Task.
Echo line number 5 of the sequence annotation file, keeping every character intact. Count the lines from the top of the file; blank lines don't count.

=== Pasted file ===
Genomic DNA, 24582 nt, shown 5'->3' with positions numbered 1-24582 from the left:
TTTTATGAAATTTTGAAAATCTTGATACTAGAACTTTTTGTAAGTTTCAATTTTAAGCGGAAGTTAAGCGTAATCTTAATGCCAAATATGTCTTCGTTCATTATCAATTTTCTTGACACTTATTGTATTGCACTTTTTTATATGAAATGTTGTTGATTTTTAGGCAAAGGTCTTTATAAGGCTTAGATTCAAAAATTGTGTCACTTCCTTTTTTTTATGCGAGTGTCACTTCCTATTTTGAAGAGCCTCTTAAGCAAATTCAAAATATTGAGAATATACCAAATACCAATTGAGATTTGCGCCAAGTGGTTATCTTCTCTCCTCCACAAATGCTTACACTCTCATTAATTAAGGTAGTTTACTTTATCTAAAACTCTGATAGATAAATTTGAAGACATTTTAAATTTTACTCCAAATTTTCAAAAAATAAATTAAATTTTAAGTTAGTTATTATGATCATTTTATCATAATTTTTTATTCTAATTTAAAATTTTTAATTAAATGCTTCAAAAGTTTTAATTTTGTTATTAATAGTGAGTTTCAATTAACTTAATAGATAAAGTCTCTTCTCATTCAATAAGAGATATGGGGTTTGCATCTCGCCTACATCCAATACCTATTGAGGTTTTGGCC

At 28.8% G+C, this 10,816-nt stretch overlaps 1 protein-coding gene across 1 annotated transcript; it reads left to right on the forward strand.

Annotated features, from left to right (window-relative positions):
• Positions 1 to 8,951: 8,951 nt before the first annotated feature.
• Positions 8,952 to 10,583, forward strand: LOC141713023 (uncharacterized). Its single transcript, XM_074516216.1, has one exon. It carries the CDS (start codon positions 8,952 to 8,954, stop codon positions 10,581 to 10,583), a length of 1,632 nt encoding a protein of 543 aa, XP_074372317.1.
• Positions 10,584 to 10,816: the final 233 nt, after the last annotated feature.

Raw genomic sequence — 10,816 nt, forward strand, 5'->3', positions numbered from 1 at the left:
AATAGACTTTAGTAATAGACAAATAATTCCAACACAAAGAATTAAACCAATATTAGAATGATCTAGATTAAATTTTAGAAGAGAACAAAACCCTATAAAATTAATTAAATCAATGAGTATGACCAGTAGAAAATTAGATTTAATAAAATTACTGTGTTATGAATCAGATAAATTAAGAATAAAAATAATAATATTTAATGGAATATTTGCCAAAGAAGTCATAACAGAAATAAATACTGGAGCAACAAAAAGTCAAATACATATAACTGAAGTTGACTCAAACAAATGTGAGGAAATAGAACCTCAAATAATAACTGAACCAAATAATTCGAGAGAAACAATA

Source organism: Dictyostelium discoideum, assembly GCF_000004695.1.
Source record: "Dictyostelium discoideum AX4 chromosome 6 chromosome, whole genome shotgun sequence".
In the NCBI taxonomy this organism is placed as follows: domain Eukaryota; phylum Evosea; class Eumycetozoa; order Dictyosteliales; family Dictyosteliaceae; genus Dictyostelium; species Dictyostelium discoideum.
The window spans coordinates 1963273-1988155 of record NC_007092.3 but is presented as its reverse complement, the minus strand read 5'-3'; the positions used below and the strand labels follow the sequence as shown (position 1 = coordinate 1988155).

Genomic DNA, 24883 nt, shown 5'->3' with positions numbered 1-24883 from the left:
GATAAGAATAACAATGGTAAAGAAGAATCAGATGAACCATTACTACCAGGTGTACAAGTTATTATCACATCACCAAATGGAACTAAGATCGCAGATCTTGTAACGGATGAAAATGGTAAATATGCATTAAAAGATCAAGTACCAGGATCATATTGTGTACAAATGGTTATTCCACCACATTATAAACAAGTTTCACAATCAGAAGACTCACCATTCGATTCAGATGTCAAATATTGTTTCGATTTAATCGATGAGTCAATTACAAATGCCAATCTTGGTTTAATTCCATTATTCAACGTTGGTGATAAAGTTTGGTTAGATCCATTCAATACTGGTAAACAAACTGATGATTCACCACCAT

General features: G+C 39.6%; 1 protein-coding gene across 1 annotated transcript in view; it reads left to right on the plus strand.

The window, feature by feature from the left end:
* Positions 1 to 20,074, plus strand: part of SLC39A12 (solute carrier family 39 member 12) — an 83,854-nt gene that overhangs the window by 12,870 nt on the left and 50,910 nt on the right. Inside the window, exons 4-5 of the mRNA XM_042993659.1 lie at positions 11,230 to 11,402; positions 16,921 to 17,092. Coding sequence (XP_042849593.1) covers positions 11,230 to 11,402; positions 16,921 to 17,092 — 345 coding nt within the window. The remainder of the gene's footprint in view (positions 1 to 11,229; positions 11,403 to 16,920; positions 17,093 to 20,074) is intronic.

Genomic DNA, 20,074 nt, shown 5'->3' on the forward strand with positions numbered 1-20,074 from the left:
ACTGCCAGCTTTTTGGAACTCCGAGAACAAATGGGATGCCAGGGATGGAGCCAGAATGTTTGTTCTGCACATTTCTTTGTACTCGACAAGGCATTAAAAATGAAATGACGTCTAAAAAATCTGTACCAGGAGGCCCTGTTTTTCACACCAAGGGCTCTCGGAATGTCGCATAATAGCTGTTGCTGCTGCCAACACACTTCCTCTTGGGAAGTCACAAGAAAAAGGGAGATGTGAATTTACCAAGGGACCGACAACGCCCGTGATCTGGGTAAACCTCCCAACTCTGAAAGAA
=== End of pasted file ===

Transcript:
• Positions 1 to 8,951: 8,951 nt before the first annotated feature.